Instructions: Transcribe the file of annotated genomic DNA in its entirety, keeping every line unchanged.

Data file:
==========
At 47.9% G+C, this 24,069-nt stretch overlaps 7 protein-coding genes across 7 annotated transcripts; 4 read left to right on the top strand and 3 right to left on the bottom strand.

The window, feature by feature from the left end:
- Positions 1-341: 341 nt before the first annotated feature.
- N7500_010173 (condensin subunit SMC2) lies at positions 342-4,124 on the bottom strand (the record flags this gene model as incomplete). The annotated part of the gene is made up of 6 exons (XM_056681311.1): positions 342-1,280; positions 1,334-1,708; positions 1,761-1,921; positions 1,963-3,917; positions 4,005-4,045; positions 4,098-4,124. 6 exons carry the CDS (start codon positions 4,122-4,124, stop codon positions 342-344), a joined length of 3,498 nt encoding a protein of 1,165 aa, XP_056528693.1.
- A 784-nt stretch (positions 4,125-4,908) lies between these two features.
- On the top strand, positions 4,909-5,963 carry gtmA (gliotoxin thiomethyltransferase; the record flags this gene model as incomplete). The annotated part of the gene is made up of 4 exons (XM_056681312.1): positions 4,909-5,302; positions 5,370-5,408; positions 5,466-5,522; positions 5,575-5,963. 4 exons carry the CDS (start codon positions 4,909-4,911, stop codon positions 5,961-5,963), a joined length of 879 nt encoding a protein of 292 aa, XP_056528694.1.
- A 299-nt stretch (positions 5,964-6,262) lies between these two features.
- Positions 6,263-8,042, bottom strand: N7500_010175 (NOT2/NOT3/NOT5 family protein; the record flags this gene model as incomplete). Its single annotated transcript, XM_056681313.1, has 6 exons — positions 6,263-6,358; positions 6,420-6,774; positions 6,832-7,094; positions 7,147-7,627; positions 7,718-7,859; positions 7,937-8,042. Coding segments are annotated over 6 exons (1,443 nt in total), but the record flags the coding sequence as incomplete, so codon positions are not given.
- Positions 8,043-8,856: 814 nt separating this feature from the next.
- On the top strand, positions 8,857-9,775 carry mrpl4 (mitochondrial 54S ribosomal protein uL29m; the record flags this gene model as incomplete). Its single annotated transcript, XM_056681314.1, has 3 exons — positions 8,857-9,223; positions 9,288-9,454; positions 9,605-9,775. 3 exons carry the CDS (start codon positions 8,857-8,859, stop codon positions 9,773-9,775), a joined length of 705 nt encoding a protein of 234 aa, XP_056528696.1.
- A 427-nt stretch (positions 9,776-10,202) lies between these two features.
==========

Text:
At 47.9% G+C, this 24,069-nt stretch overlaps 7 protein-coding genes across 7 annotated transcripts; 4 read left to right on the top strand and 3 right to left on the bottom strand.

The window, feature by feature from the left end:
- Positions 1-341: 341 nt before the first annotated feature.
- N7500_010173 (condensin subunit SMC2) lies at positions 342-4,124 on the bottom strand (the record flags this gene model as incomplete). The annotated part of the gene is made up of 6 exons (XM_056681311.1): positions 342-1,280; positions 1,334-1,708; positions 1,761-1,921; positions 1,963-3,917; positions 4,005-4,045; positions 4,098-4,124. 6 exons carry the CDS (start codon positions 4,122-4,124, stop codon positions 342-344), a joined length of 3,498 nt encoding a protein of 1,165 aa, XP_056528693.1.
- A 784-nt stretch (positions 4,125-4,908) lies between these two features.
- On the top strand, positions 4,909-5,963 carry gtmA (gliotoxin thiomethyltransferase; the record flags this gene model as incomplete). The annotated part of the gene is made up of 4 exons (XM_056681312.1): positions 4,909-5,302; positions 5,370-5,408; positions 5,466-5,522; positions 5,575-5,963. 4 exons carry the CDS (start codon positions 4,909-4,911, stop codon positions 5,961-5,963), a joined length of 879 nt encoding a protein of 292 aa, XP_056528694.1.
- A 299-nt stretch (positions 5,964-6,262) lies between these two features.
- Positions 6,263-8,042, bottom strand: N7500_010175 (NOT2/NOT3/NOT5 family protein; the record flags this gene model as incomplete). Its single annotated transcript, XM_056681313.1, has 6 exons — positions 6,263-6,358; positions 6,420-6,774; positions 6,832-7,094; positions 7,147-7,627; positions 7,718-7,859; positions 7,937-8,042. Coding segments are annotated over 6 exons (1,443 nt in total), but the record flags the coding sequence as incomplete, so codon positions are not given.
- Positions 8,043-8,856: 814 nt separating this feature from the next.
- On the top strand, positions 8,857-9,775 carry mrpl4 (mitochondrial 54S ribosomal protein uL29m; the record flags this gene model as incomplete). Its single annotated transcript, XM_056681314.1, has 3 exons — positions 8,857-9,223; positions 9,288-9,454; positions 9,605-9,775. 3 exons carry the CDS (start codon positions 8,857-8,859, stop codon positions 9,773-9,775), a joined length of 705 nt encoding a protein of 234 aa, XP_056528696.1.
- A 427-nt stretch (positions 9,776-10,202) lies between these two features.